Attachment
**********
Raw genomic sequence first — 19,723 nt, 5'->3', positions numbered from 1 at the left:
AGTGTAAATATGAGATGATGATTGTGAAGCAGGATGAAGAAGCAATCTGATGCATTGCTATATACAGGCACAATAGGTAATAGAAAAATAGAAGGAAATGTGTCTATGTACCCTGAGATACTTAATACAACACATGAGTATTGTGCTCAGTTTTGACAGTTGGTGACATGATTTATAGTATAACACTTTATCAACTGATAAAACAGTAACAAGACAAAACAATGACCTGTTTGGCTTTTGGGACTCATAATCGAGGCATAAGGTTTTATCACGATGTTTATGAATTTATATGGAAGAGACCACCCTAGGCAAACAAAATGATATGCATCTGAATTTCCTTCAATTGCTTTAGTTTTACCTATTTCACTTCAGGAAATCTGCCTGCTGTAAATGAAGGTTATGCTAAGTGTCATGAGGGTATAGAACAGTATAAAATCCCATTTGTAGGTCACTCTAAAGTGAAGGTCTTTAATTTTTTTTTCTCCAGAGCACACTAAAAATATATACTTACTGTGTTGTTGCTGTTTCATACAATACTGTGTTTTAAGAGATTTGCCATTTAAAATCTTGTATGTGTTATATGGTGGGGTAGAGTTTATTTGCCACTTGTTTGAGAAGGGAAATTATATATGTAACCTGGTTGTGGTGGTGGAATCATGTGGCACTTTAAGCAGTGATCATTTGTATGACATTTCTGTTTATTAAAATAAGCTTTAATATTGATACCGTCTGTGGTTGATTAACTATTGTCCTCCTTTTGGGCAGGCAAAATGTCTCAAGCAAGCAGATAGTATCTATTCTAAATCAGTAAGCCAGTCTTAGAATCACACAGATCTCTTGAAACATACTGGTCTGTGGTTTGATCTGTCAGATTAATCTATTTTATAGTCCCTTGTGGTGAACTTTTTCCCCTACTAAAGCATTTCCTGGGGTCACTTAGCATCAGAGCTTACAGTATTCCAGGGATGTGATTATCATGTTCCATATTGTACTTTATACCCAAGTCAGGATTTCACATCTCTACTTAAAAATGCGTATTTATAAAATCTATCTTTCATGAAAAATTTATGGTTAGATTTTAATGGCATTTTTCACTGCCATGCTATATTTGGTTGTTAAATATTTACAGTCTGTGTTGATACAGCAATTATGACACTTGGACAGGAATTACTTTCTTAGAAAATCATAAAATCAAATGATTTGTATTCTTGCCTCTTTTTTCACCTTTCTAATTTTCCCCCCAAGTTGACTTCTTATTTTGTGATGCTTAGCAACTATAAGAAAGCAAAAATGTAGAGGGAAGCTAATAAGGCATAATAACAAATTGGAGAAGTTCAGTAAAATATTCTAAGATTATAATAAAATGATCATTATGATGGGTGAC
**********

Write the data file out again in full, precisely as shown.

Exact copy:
Raw genomic sequence first — 19,723 nt, 5'->3', positions numbered from 1 at the left:
AGTGTAAATATGAGATGATGATTGTGAAGCAGGATGAAGAAGCAATCTGATGCATTGCTATATACAGGCACAATAGGTAATAGAAAAATAGAAGGAAATGTGTCTATGTACCCTGAGATACTTAATACAACACATGAGTATTGTGCTCAGTTTTGACAGTTGGTGACATGATTTATAGTATAACACTTTATCAACTGATAAAACAGTAACAAGACAAAACAATGACCTGTTTGGCTTTTGGGACTCATAATCGAGGCATAAGGTTTTATCACGATGTTTATGAATTTATATGGAAGAGACCACCCTAGGCAAACAAAATGATATGCATCTGAATTTCCTTCAATTGCTTTAGTTTTACCTATTTCACTTCAGGAAATCTGCCTGCTGTAAATGAAGGTTATGCTAAGTGTCATGAGGGTATAGAACAGTATAAAATCCCATTTGTAGGTCACTCTAAAGTGAAGGTCTTTAATTTTTTTTTCTCCAGAGCACACTAAAAATATATACTTACTGTGTTGTTGCTGTTTCATACAATACTGTGTTTTAAGAGATTTGCCATTTAAAATCTTGTATGTGTTATATGGTGGGGTAGAGTTTATTTGCCACTTGTTTGAGAAGGGAAATTATATATGTAACCTGGTTGTGGTGGTGGAATCATGTGGCACTTTAAGCAGTGATCATTTGTATGACATTTCTGTTTATTAAAATAAGCTTTAATATTGATACCGTCTGTGGTTGATTAACTATTGTCCTCCTTTTGGGCAGGCAAAATGTCTCAAGCAAGCAGATAGTATCTATTCTAAATCAGTAAGCCAGTCTTAGAATCACACAGATCTCTTGAAACATACTGGTCTGTGGTTTGATCTGTCAGATTAATCTATTTTATAGTCCCTTGTGGTGAACTTTTTCCCCTACTAAAGCATTTCCTGGGGTCACTTAGCATCAGAGCTTACAGTATTCCAGGGATGTGATTATCATGTTCCATATTGTACTTTATACCCAAGTCAGGATTTCACATCTCTACTTAAAAATGCGTATTTATAAAATCTATCTTTCATGAAAAATTTATGGTTAGATTTTAATGGCATTTTTCACTGCCATGCTATATTTGGTTGTTAAATATTTACAGTCTGTGTTGATACAGCAATTATGACACTTGGACAGGAATTACTTTCTTAGAAAATCATAAAATCAAATGATTTGTATTCTTGCCTCTTTTTTCACCTTTCTAATTTTCCCCCCAAGTTGACTTCTTATTTTGTGATGCTTAGCAACTATAAGAAAGCAAAAATGTAGAGGGAAGCTAATAAGGCATAATAACAAATTGGAGAAGTTCAGTAAAATATTCTAAGATTATAATAAAATGATCATTATGATGGGTGAC